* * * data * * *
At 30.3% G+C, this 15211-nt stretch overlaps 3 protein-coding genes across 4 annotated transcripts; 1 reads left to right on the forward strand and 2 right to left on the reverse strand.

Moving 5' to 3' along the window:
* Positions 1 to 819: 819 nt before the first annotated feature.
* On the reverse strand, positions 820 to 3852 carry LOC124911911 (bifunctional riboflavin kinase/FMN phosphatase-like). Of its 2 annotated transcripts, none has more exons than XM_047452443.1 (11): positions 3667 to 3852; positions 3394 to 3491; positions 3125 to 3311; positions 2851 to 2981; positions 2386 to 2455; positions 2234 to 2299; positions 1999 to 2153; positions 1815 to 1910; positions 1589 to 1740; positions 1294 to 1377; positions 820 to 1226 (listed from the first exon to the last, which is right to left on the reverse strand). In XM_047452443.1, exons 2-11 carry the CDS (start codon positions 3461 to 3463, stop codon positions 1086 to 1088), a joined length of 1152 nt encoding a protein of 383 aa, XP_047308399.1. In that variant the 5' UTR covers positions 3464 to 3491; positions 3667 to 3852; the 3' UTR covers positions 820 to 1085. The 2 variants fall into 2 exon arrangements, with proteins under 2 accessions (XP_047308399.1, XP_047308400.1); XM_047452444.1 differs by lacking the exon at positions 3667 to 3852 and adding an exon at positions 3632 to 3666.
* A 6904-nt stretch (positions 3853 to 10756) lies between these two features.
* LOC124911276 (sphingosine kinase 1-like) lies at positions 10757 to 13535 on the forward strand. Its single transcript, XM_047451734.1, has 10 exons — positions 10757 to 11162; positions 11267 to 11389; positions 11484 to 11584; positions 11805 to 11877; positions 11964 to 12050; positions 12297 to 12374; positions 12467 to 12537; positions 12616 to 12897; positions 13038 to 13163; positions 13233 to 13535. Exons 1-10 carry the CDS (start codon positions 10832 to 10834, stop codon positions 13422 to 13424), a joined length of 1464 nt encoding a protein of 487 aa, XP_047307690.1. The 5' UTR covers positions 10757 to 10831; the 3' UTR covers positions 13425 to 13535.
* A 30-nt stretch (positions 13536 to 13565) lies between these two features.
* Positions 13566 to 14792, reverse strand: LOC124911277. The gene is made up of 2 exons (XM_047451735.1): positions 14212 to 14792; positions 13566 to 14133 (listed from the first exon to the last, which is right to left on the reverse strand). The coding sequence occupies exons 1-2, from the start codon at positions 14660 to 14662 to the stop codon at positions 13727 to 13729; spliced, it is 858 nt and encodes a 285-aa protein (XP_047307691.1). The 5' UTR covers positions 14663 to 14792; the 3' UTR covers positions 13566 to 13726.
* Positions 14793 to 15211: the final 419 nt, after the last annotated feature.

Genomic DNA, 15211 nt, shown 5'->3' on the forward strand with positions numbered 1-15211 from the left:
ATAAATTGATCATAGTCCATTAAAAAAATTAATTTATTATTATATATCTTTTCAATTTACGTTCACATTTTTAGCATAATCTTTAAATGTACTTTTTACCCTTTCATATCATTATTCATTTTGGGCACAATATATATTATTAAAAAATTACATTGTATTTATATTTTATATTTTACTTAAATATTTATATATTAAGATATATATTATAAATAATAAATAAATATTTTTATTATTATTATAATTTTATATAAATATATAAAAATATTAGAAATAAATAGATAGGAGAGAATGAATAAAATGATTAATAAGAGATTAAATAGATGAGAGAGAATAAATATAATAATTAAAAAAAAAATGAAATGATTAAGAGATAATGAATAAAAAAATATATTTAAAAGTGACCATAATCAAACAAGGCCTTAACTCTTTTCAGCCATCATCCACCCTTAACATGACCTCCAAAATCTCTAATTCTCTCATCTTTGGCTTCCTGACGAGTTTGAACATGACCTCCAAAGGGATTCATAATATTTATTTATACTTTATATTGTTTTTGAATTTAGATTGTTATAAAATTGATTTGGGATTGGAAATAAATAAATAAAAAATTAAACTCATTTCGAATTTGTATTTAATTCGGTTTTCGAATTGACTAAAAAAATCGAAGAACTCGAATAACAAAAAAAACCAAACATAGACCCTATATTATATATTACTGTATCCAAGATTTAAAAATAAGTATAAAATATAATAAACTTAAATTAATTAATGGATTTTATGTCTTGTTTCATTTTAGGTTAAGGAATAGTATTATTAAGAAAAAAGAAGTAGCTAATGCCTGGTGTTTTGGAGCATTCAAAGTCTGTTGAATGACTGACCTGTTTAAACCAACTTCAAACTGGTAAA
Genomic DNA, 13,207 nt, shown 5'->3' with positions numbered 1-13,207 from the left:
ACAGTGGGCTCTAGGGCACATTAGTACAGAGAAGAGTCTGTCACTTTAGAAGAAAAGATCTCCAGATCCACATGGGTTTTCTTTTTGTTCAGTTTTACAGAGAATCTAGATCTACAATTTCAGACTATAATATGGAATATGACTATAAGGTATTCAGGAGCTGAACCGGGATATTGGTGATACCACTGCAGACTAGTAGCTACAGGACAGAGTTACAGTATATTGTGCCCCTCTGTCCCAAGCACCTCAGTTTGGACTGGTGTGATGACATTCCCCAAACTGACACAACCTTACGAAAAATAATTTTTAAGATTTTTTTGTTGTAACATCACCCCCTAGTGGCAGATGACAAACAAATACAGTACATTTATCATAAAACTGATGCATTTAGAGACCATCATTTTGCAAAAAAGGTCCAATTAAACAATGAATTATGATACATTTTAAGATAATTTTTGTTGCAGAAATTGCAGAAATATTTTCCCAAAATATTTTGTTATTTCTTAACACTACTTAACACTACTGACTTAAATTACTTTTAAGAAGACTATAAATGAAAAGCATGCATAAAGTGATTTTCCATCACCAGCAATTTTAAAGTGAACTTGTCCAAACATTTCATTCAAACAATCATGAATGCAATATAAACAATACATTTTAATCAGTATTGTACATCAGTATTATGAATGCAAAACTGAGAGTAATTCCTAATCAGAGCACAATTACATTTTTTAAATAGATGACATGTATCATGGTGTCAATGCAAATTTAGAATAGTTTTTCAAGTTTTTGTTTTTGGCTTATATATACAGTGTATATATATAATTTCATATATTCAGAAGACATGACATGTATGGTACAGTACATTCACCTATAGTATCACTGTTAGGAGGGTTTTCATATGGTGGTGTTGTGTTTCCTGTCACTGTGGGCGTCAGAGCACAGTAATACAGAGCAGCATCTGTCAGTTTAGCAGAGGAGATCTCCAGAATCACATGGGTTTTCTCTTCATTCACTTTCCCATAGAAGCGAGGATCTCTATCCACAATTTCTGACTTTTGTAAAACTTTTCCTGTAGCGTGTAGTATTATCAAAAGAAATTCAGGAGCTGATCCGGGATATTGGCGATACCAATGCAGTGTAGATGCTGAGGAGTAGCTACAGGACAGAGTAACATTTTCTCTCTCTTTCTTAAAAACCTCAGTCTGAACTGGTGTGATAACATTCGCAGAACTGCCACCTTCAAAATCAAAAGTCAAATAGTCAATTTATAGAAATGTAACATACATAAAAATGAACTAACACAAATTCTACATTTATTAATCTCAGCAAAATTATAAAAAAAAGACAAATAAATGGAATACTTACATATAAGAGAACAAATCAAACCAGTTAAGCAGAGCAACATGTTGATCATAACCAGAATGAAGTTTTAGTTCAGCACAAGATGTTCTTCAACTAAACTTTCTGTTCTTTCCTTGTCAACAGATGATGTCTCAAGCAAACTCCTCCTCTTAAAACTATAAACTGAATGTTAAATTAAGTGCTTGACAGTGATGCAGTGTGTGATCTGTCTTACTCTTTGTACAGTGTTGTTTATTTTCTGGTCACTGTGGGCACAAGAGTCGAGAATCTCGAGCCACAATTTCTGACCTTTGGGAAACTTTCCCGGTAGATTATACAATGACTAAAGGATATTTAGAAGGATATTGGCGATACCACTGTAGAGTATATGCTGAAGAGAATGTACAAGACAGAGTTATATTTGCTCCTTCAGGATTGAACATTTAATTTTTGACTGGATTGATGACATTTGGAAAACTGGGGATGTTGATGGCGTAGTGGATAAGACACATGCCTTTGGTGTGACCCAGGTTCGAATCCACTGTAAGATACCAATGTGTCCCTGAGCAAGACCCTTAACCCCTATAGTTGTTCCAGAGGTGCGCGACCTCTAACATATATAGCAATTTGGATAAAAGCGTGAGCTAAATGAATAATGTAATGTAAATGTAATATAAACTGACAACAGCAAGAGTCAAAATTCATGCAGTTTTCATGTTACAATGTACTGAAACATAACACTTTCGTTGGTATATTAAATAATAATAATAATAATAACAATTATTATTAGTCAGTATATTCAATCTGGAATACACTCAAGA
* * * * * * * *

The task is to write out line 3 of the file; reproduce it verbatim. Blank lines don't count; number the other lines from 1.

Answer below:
* Positions 1 to 819: 819 nt before the first annotated feature.